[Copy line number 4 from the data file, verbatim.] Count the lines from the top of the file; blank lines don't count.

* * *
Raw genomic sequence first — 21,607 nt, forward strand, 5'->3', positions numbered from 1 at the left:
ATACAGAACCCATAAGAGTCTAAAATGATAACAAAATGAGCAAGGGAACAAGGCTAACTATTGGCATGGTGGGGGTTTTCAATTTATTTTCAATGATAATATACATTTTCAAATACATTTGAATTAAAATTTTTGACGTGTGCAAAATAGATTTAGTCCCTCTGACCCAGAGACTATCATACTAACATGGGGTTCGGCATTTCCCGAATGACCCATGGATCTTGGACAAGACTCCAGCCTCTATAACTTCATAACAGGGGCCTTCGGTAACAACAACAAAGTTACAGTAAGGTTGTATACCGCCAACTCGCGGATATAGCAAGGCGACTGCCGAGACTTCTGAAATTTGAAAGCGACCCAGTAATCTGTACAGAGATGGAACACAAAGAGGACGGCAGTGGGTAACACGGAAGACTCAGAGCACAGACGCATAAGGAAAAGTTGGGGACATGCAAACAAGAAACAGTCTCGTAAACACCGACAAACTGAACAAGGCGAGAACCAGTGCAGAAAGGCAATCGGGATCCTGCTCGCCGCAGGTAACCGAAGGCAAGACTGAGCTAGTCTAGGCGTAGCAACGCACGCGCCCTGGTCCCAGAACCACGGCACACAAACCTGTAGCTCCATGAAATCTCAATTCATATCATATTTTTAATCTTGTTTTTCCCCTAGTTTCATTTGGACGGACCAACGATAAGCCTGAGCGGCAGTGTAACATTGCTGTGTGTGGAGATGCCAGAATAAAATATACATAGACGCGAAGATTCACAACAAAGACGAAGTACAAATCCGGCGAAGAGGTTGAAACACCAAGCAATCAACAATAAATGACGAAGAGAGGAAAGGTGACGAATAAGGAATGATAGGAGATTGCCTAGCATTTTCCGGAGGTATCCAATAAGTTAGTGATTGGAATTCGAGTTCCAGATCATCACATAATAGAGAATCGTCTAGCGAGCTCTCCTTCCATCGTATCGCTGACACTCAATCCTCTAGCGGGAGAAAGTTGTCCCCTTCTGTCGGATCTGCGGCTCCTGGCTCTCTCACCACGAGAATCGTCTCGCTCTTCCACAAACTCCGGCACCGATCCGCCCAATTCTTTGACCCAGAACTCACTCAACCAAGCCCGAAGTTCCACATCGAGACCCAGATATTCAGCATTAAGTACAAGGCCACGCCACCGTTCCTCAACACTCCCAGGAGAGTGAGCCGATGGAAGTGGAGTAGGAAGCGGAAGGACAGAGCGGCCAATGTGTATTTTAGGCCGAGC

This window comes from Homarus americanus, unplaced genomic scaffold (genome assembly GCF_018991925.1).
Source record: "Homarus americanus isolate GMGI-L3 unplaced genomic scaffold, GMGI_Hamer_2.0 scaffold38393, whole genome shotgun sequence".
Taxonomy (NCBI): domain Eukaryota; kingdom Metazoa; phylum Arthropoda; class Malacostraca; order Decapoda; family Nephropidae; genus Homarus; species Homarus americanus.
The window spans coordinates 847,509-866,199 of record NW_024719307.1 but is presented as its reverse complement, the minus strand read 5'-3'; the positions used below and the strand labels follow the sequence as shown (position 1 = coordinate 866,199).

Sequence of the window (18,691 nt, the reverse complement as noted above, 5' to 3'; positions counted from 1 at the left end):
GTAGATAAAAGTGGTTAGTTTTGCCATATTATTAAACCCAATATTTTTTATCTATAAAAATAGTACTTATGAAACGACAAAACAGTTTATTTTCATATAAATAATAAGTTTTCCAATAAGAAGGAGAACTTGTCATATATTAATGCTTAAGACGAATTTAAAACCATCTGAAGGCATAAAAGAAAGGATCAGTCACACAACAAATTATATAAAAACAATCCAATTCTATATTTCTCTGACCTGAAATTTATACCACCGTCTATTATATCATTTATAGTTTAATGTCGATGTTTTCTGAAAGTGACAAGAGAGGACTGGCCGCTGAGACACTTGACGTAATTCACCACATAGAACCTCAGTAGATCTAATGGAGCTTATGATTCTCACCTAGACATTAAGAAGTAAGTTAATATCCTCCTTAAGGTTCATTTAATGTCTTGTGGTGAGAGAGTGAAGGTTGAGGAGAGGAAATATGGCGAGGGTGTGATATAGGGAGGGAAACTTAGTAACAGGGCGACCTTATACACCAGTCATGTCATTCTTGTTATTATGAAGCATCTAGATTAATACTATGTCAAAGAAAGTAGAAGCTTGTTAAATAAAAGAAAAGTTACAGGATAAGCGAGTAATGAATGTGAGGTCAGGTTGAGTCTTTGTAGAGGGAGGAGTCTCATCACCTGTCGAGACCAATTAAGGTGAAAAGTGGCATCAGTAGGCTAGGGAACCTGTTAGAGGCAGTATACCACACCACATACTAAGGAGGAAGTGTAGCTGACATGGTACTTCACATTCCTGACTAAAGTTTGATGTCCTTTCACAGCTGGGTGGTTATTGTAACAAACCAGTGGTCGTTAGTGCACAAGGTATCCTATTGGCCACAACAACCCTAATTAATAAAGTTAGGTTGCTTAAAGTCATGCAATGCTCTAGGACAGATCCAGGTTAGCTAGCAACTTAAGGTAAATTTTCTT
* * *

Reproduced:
Source record: "Homarus americanus isolate GMGI-L3 unplaced genomic scaffold, GMGI_Hamer_2.0 scaffold38393, whole genome shotgun sequence".